Glenn Phillips credits 'hard work at gym' for his power-hitting: 'I was doing 800 press-ups a day'

"I've definitely put on some weight and started throwing a bit more tin around."

Deivarayan Muthu
Nobody has hit more T20 sixes in 2021 than Phillips  •  Getty Images

Nobody has hit more T20 sixes in 2021 than Phillips  •  Getty Images

After nailing down a permanent spot in New Zealand's T20I team in 2020, Glenn Phillips launched his power-hitting to an all-new level in 2021. Nobody has hit more sixes than Phillips' 89 in T20 cricket (including the Hundred) this year. Phillips has put his six-hitting down to extensive workouts at the gym, which often include 800 press-ups a day, and understanding his strengths.
"Being in the gym has had a lot to do with it [six-hitting]," Phillips said during a virtual media interaction. "I've definitely put on some weight and started throwing a bit more tin around. So when it came to batting in the middle, if I did need to take it deeper, I could, but I always knew that I could catch-up and clear the rope if I had to. I think understanding what my strong shots are to be able to hit those sixes allows me to keep a cool head and play the right balls and hit them for six, as opposed to just trying to hit everything for six.
"I think it's a combination of working hard in the gym as well as understanding my game and what my strengths are and understanding the line and length that I'm looking for in order to be able to hit the maximum. Liam [Livingstone] is an incredible ball-striker, so he's always going to be a tough one to keep off my heels and with the World Cup coming up and a couple of matches left in the year still it's going to be a tough chase to see who finishes on top there."
Phillips has been on the road since May, participating in the Vitality Blast, Hundred, the CPL and most recently the IPL in the UAE. So, what keeps himself busy during quarantine? Working out, of course.
"Especially when I'm quarantined and alone and there's not much to do, I try to do as much exercise as possible, but at the moment [in the New Zealand bubble] I've got my partner here, so we enjoy as much time together as possible before she ends up leaving. I think as soon as she's gone again, it'll be exercising 24/7...
"At one stage I was sort of doing 800 [press-ups] a day over three sets. I'd do a set of 300, then 300, and 200. And on an average day, I'd normally end up with about 500. So, the 300 and 200 set - they all depend upon what the day was and depending on other workouts I was doing - sometimes cardio, sometimes it'd be strength-based, but those are definitely the ones that made the biggest difference to when I got back home where my numbers on things like the bench press and bench pull went skyrocketing went from doing just body-weight stuff."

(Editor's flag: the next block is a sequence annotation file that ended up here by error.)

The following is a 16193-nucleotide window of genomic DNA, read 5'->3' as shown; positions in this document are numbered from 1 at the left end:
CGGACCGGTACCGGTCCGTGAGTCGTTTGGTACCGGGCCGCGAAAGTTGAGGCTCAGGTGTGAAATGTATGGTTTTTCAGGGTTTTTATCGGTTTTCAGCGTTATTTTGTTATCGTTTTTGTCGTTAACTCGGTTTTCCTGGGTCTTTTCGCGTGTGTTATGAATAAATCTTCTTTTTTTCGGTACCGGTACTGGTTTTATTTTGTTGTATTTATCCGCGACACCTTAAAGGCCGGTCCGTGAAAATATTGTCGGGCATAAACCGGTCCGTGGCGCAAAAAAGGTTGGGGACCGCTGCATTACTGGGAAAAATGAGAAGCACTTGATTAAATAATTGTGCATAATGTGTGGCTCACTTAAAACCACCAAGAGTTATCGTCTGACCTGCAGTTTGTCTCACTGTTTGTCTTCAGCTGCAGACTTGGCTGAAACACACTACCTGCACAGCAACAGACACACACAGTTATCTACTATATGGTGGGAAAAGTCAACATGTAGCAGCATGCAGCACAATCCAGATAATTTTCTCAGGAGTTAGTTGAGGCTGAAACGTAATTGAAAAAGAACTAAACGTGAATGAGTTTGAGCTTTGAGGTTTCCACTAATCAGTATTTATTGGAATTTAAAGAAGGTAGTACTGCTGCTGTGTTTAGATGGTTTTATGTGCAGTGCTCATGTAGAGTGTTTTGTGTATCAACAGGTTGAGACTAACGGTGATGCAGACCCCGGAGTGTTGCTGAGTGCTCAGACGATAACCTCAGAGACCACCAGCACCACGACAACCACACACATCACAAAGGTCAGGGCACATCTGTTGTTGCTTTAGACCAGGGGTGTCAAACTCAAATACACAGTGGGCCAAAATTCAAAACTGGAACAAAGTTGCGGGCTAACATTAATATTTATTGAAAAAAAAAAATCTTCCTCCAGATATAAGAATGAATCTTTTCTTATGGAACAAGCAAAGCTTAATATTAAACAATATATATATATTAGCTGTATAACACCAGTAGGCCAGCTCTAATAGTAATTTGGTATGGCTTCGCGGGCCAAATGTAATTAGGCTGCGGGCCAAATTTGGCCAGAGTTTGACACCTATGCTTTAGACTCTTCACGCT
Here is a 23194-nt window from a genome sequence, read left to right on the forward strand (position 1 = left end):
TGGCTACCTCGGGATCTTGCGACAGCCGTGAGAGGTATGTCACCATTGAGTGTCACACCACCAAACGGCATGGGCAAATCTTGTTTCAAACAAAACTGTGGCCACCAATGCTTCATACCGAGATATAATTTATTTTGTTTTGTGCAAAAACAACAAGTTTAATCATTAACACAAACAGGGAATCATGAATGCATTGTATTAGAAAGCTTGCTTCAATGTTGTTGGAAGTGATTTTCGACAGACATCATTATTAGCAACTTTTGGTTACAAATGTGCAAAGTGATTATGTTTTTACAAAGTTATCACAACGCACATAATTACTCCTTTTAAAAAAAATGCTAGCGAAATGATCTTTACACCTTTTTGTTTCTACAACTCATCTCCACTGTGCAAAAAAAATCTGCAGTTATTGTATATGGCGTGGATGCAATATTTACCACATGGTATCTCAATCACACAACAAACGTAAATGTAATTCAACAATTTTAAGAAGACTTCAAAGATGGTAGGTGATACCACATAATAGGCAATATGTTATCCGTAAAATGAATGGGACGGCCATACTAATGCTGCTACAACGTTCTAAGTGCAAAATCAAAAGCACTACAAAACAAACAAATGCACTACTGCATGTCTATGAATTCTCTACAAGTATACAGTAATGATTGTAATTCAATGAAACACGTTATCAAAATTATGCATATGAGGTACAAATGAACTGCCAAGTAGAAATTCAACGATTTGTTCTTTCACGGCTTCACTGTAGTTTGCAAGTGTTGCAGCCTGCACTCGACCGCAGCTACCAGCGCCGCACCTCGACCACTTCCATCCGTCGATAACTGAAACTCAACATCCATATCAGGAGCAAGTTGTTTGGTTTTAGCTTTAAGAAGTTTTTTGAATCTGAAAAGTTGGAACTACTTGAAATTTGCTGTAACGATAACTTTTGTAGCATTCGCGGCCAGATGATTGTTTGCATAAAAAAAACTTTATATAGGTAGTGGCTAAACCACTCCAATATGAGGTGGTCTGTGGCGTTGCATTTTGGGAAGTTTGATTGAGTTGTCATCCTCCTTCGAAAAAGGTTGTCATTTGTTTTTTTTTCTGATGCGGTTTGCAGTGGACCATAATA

Phillips has also done his bit with the ball in franchise tournaments, with Daniel Vettori, the Barbados Royals coach, talking up his quickish offspin during CPL 2021. New Zealand could play both their frontline spinners Mitchell Santner and Ish Sodhi in their XI, with Phillips providing some cushion.
Phillips is still learning on the job as a bowler and hopes to be matched up with India and Afghanistan, who could potentially have few left-handers in their top and middle orders, in conditions that might aid spin.
"I'm really feeling good about my bowling at the moment," Phillips said. "It was awesome from Sanju [Samson] to give me a couple of opportunities in the IPL as well in these conditions and I definitely understood that I probably bowled a little bit fuller in the second game and such is the case with some games. As a bowler, some bowlers are going to get a tap regardless of whether they bowl all the time or they are working on my skill like myself.
"But for me personally, I'm bowling a lot in the nets and working on my length, pace and change-ups and I've also got a few more tricks in the bag now, which means if I have the opportunity to use them, I can be a little bit more unpredictable, which ideally gives Kane [Williamson] something else to play with other than just Ish [Sodhi] and [Mitchell] Santner. So, whether I get used or not, it's definitely up to the situation of the team. But we have some left-handers come into play, especially with India and Afghanistan there. There's a potential that I'm going to bowl and I'm definitely going to relish a challenge as always."
Phillips has a chance to fine-tune his big-hitting and offspin further in three warm-up fixtures (against Australia, England and Netherlands) before New Zealand open their World Cup campaign on October 26 against Pakistan in Sharjah.

Deivarayan Muthu is a sub-editor at ESPNcricinfo